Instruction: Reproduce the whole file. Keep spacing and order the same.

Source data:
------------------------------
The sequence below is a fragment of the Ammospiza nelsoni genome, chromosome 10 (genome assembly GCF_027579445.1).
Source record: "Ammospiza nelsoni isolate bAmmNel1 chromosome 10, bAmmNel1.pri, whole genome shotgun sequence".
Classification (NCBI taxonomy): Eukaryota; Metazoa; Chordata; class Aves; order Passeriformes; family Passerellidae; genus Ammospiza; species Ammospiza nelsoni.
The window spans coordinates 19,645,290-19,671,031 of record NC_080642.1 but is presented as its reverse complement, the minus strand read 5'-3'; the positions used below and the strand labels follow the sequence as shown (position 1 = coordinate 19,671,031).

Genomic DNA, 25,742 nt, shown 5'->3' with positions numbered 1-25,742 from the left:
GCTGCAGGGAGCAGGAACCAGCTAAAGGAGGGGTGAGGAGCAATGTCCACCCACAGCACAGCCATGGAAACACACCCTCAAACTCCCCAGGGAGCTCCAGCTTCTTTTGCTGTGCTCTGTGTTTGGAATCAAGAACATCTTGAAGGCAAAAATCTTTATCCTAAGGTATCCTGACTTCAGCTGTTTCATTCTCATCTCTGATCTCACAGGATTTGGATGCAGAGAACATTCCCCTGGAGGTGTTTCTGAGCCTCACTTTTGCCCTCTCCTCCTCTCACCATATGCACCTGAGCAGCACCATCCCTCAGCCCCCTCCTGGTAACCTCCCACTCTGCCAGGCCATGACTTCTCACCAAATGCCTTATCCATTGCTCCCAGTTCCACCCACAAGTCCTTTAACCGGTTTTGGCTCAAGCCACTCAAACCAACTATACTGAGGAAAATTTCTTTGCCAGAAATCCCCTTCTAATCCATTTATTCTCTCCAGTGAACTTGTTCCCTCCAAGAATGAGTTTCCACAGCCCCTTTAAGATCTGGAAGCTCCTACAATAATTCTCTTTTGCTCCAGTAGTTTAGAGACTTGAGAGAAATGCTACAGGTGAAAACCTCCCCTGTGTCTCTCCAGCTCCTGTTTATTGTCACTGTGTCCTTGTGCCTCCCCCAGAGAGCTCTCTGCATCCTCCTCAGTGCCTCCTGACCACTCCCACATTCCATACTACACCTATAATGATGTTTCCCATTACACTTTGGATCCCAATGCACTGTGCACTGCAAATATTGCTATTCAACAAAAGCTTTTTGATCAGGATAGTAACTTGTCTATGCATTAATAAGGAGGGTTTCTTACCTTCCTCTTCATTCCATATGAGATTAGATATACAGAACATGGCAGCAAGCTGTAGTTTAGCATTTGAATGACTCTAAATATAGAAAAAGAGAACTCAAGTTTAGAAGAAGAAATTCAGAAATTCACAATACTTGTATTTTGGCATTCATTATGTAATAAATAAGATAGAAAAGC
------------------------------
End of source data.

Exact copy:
The sequence below is a fragment of the Ammospiza nelsoni genome, chromosome 10 (genome assembly GCF_027579445.1).
Source record: "Ammospiza nelsoni isolate bAmmNel1 chromosome 10, bAmmNel1.pri, whole genome shotgun sequence".
Classification (NCBI taxonomy): Eukaryota; Metazoa; Chordata; class Aves; order Passeriformes; family Passerellidae; genus Ammospiza; species Ammospiza nelsoni.
The window spans coordinates 19,645,290-19,671,031 of record NC_080642.1 but is presented as its reverse complement, the minus strand read 5'-3'; the positions used below and the strand labels follow the sequence as shown (position 1 = coordinate 19,671,031).

Genomic DNA, 25,742 nt, shown 5'->3' with positions numbered 1-25,742 from the left:
GCTGCAGGGAGCAGGAACCAGCTAAAGGAGGGGTGAGGAGCAATGTCCACCCACAGCACAGCCATGGAAACACACCCTCAAACTCCCCAGGGAGCTCCAGCTTCTTTTGCTGTGCTCTGTGTTTGGAATCAAGAACATCTTGAAGGCAAAAATCTTTATCCTAAGGTATCCTGACTTCAGCTGTTTCATTCTCATCTCTGATCTCACAGGATTTGGATGCAGAGAACATTCCCCTGGAGGTGTTTCTGAGCCTCACTTTTGCCCTCTCCTCCTCTCACCATATGCACCTGAGCAGCACCATCCCTCAGCCCCCTCCTGGTAACCTCCCACTCTGCCAGGCCATGACTTCTCACCAAATGCCTTATCCATTGCTCCCAGTTCCACCCACAAGTCCTTTAACCGGTTTTGGCTCAAGCCACTCAAACCAACTATACTGAGGAAAATTTCTTTGCCAGAAATCCCCTTCTAATCCATTTATTCTCTCCAGTGAACTTGTTCCCTCCAAGAATGAGTTTCCACAGCCCCTTTAAGATCTGGAAGCTCCTACAATAATTCTCTTTTGCTCCAGTAGTTTAGAGACTTGAGAGAAATGCTACAGGTGAAAACCTCCCCTGTGTCTCTCCAGCTCCTGTTTATTGTCACTGTGTCCTTGTGCCTCCCCCAGAGAGCTCTCTGCATCCTCCTCAGTGCCTCCTGACCACTCCCACATTCCATACTACACCTATAATGATGTTTCCCATTACACTTTGGATCCCAATGCACTGTGCACTGCAAATATTGCTATTCAACAAAAGCTTTTTGATCAGGATAGTAACTTGTCTATGCATTAATAAGGAGGGTTTCTTACCTTCCTCTTCATTCCATATGAGATTAGATATACAGAACATGGCAGCAAGCTGTAGTTTAGCATTTGAATGACTCTAAATATAGAAAAAGAGAACTCAAGTTTAGAAGAAGAAATTCAGAAATTCACAATACTTGTATTTTGGCATTCATTATGTAATAAATAAGATAGAAAAGC